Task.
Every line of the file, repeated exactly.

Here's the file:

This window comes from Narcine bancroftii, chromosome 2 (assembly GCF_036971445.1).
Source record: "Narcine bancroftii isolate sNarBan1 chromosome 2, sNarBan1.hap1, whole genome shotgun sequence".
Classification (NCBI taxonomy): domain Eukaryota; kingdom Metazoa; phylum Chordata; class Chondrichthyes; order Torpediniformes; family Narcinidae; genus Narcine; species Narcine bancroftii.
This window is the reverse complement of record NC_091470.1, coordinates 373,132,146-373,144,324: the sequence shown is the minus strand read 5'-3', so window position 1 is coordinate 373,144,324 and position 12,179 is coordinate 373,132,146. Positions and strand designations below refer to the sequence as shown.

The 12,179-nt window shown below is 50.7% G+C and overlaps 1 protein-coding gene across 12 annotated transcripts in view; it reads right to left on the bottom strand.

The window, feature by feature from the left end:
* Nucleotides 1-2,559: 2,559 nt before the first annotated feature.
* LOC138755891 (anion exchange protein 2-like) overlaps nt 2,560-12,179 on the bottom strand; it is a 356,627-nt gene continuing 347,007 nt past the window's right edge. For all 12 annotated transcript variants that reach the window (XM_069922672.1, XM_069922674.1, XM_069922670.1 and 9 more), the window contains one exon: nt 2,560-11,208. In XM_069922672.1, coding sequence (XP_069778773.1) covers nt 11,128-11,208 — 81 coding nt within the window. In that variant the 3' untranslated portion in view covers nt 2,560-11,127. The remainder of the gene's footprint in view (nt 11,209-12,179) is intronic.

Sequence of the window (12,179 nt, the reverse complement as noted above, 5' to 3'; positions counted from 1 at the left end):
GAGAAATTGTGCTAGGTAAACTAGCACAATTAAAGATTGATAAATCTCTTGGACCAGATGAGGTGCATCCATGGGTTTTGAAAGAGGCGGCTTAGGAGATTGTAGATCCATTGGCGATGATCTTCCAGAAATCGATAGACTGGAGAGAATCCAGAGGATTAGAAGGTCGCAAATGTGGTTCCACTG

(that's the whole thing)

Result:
This window comes from Narcine bancroftii, chromosome 2 (assembly GCF_036971445.1).
Source record: "Narcine bancroftii isolate sNarBan1 chromosome 2, sNarBan1.hap1, whole genome shotgun sequence".
Classification (NCBI taxonomy): domain Eukaryota; kingdom Metazoa; phylum Chordata; class Chondrichthyes; order Torpediniformes; family Narcinidae; genus Narcine; species Narcine bancroftii.
This window is the reverse complement of record NC_091470.1, coordinates 373,132,146-373,144,324: the sequence shown is the minus strand read 5'-3', so window position 1 is coordinate 373,144,324 and position 12,179 is coordinate 373,132,146. Positions and strand designations below refer to the sequence as shown.

The 12,179-nt window shown below is 50.7% G+C and overlaps 1 protein-coding gene across 12 annotated transcripts in view; it reads right to left on the bottom strand.

The window, feature by feature from the left end:
* Nucleotides 1-2,559: 2,559 nt before the first annotated feature.
* LOC138755891 (anion exchange protein 2-like) overlaps nt 2,560-12,179 on the bottom strand; it is a 356,627-nt gene continuing 347,007 nt past the window's right edge. For all 12 annotated transcript variants that reach the window (XM_069922672.1, XM_069922674.1, XM_069922670.1 and 9 more), the window contains one exon: nt 2,560-11,208. In XM_069922672.1, coding sequence (XP_069778773.1) covers nt 11,128-11,208 — 81 coding nt within the window. In that variant the 3' untranslated portion in view covers nt 2,560-11,127. The remainder of the gene's footprint in view (nt 11,209-12,179) is intronic.

Sequence of the window (12,179 nt, the reverse complement as noted above, 5' to 3'; positions counted from 1 at the left end):
GAGAAATTGTGCTAGGTAAACTAGCACAATTAAAGATTGATAAATCTCTTGGACCAGATGAGGTGCATCCATGGGTTTTGAAAGAGGCGGCTTAGGAGATTGTAGATCCATTGGCGATGATCTTCCAGAAATCGATAGACTGGAGAGAATCCAGAGGATTAGAAGGTCGCAAATGTGGTTCCACTG